It quotes an independent financial advisor, Mitch Hopkinson saying, ‘‘This isn’t the type of market that will just plod along. While spectacular returns are possible over the longer term, expect a roller-coaster ride along the way.’’

This should be a warning to domestic investors too. What it doesn’t say is that some foreign investors and hedge funds, or Indians operating through FII may be responsible for some of this volatility.

For a long time now, this column has argued that regulators and bourses need to put out more information in the public domain because they are clearly unable to detect unusual trading patters and trace them back to possible cartels. Sebi’s Advisory Committee on Derivatives and Market Risk Management whose report has been put out for discussion has made the same argument.

It says, greater disclosures would ‘‘spur the market at large to conduct their own analysis and help detect fraudulent and manipulative practices more efficiently’’. Unusually though, the report details objections and differences among members about greater disclosures, suggesting that its acceptance may be a tough job. The report argues that the private sector ‘‘has access to a different pool of talent’’ and can provide a valuable complement to surveillance carried out by regulators, based on basic information put out in the public domain.

It suggests a public disclosure of the names of top 10 brokers running up the highest trading volumes in each security in the cash and derivative market as well as the names of top 10 brokers in terms of proprietary trading volumes in each security/underlying in the cash and derivative markets. Confidentiality of member positions are to be protected by disseminating the information with a time lag of 7 days.

I do believe that market players can use this data effectively to detect cartels and synchronised trading activity and provide critical market intelligence to regulators. However, the disclosure of information could, for a start, be limited to the around 20 top volume generators in cash and derivatives and proprietary trading.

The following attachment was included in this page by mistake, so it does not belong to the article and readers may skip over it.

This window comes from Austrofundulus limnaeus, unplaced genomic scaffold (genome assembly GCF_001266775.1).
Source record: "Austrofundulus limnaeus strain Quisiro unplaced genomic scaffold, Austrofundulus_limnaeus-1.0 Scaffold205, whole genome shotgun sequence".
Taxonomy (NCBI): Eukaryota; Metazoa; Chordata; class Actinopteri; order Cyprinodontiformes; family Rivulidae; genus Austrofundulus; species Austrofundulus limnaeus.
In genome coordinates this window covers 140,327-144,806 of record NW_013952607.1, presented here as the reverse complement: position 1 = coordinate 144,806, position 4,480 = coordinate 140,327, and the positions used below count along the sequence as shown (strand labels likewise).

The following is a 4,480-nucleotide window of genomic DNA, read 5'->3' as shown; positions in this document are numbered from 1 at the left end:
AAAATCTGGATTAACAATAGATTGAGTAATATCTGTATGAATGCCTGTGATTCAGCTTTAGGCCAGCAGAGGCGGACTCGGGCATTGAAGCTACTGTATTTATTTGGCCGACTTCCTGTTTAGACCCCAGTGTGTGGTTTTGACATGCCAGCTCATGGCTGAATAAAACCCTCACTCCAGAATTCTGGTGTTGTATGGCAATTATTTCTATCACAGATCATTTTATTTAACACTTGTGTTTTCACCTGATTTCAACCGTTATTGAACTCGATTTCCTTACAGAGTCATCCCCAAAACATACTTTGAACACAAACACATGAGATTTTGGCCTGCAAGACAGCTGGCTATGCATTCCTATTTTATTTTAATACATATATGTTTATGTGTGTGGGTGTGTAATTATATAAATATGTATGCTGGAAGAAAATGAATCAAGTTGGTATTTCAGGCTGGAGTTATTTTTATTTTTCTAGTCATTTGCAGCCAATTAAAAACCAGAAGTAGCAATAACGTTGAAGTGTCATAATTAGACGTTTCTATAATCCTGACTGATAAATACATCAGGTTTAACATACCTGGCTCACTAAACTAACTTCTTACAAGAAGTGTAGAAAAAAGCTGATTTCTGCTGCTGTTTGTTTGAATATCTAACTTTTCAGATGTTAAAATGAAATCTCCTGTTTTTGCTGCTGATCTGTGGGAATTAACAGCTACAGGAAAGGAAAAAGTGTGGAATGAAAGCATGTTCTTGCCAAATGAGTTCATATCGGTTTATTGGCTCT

More information can be gradually released if these disclosures prove useful. Although some members of the committee seem to have argued that public disclosure of top 10 trading positions could negate the core advantage of anonymous order driven systems of making trading cartels difficult, we in India know this is not true.

Investigations into the Ketan Parekh led scam showed that ‘synchronised trading’ between manipulators was large and fairly routine. It also showed that even in a large cartel, there is no incentive for cartel members to break the pact by taking a contrarian view during a secular trend in prices. However, the intra-day volatile in prices observed these days may probably be explained as a consquence of opportunistic trades within cartels. It probably also explains why some members are dead against disclosure of even the top 10 positions ‘‘whatever the time lag’’.

Clearly, it is difficult to accept most arguments against disclosures, and as the market grows more volatile everyday, SEBI needs to act quickly to keep manipulation under check by experimenting with disclosures suggested by the committee in order to make its supervision really effective and accountable, which it is usually not.

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-- Sucheta Dalal